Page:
EGU General Assembly 2023
© Author(s) 2023. This work is distributed under
the Creative Commons Attribution 4.0 License.

The IceWorm: an improved low-cost, low-power sensor for measuring dissolved CH4 in water bodies

Jesper Christiansen1, Sarah Elise Sapper1, and Christian Juncher Jørgensen2
Jesper Christiansen et al.
  • 1Department of Geoscience and Natural Resource Management, University of Copenhagen, Copenhagen, Denmark (
  • 2Department of Ecoscience, Aarhus University, Roskilde, Denmark (

Recent studies show emissions of dissolved methane (CH4) in the meltwater from the Greenland Ice Sheet. To better understand the phenomenon and evaluate its potential significance for the Arctic CH4 budget, continuous long-term measurements of dissolved CH4 concentrations are needed. Commercially available dissolved CH4 analyzers (DGEU-UGGA (LGR), CONTROS HydroC CH4 (Kongsberg) and Mini CH4 (pro-Oceanus)) generally have high power consumption and are very costly, limiting their operation in remote off-grid locations.

Here we present calibrations and field tests of a low-cost, low-power alternative – the "IceWorm" - for long-term monitoring of dissolved CH4. The IceWorm uses a Figaro TGS2611-E00 metal oxide sensor (MOS). While MOS are cheap and power efficient, a known drawback is the sensitivity of the sensor's resistance to changes in humidity and temperature. In a previous prototype, we showed that by encasing the MOS in a hydrophobic and gas-permeable silicone membrane, a constant humidity in the headspace around the sensor can be achieved, yielding consistent results when deployed in glacial meltwater at constant temperature (0.0 – 0.1˚C)1. In this updated version, the sensor was encased in a hydrophobic and gas-permeable Teflon membrane allowing for fast (~1 min) equilibrium between the water and headspace around the sensor and hence a rapid detection of changes in dissolved CH4 concentrations.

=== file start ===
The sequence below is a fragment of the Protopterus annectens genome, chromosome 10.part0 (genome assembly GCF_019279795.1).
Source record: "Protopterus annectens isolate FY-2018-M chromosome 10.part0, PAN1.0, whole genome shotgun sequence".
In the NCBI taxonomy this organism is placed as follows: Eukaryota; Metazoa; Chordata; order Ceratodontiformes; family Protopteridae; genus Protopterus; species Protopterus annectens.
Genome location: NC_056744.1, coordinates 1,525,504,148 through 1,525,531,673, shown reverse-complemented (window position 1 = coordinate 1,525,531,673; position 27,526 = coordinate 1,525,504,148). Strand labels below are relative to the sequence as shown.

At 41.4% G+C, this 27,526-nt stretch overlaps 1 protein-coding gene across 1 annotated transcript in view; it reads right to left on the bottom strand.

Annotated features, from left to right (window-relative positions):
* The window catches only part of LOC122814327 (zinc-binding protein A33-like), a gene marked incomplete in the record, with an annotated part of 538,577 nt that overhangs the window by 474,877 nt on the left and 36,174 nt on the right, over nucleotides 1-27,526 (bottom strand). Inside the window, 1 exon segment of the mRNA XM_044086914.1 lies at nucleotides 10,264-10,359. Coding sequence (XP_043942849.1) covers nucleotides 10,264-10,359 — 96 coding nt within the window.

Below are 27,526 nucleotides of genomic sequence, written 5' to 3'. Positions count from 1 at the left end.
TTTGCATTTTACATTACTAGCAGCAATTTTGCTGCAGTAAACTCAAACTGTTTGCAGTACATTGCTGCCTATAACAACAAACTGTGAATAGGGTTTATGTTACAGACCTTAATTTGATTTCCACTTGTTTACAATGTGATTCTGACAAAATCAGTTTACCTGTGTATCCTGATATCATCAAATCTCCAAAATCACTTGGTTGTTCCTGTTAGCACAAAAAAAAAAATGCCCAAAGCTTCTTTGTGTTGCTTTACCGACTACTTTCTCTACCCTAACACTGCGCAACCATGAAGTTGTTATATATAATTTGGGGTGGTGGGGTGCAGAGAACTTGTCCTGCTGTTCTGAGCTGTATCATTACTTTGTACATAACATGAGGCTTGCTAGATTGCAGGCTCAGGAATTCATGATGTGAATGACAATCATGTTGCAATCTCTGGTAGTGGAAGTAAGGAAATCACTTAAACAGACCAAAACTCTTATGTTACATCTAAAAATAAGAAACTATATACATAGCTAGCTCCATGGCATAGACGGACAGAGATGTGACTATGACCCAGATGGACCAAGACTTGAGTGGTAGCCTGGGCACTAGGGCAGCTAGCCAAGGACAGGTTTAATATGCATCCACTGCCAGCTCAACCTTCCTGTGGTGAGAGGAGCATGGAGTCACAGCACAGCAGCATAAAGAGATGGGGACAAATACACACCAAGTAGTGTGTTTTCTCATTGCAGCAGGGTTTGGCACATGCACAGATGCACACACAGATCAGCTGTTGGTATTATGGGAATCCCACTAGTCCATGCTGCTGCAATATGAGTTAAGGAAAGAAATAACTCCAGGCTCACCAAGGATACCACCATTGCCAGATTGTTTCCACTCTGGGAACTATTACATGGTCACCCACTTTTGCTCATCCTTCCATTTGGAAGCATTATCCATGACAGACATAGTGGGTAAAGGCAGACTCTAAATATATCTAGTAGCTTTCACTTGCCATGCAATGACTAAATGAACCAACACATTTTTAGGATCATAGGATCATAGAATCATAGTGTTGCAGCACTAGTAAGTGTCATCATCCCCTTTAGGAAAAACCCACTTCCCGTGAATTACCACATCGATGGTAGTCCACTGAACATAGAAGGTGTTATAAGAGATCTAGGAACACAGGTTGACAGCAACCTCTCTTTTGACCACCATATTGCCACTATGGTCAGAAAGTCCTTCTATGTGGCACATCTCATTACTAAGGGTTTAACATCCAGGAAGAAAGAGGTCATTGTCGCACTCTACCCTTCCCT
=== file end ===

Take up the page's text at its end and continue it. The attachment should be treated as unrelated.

The first calibration was performed by exposing the IceWorm to stepwise increasing Two field calibrations of the sensor performance in meltwater at 0.0˚C were done: Afterwards, the sensors remained in the field for several weeks in the subglacial meltwater stream and the sensors were recalibrated in lab air under the same conditions to check for long-term sensor drift. Initially, field calibrated to measure dissolved CH4 in glacial meltwater at 0.0˚C, the IceWorm was also tested in a freshwater surface stream at temperatures between 1.6 – 15.7˚C. To account for the temperature difference, we compared the laboratory and field calibrations allowing us to correct the sensor output to temperature variations in the stream.

We will present time series of long-term measurements of dissolved CH4 in two different types of water bodies and discuss the promising performance of the sensor at temperatures different to stable 0˚C as well as the usability of in-air calibrations compared to the field calibrations with discrete samples.

1. Sapper et al. (2022) DOI:10.5194/egusphere-egu22-9972

How to cite: Christiansen, J., Sapper, S. E., and Juncher Jørgensen, C.: The IceWorm: an improved low-cost, low-power sensor for measuring dissolved CH4 in water bodies, EGU General Assembly 2023, Vienna, Austria, 24–28 Apr 2023, EGU23-11724,, 2023.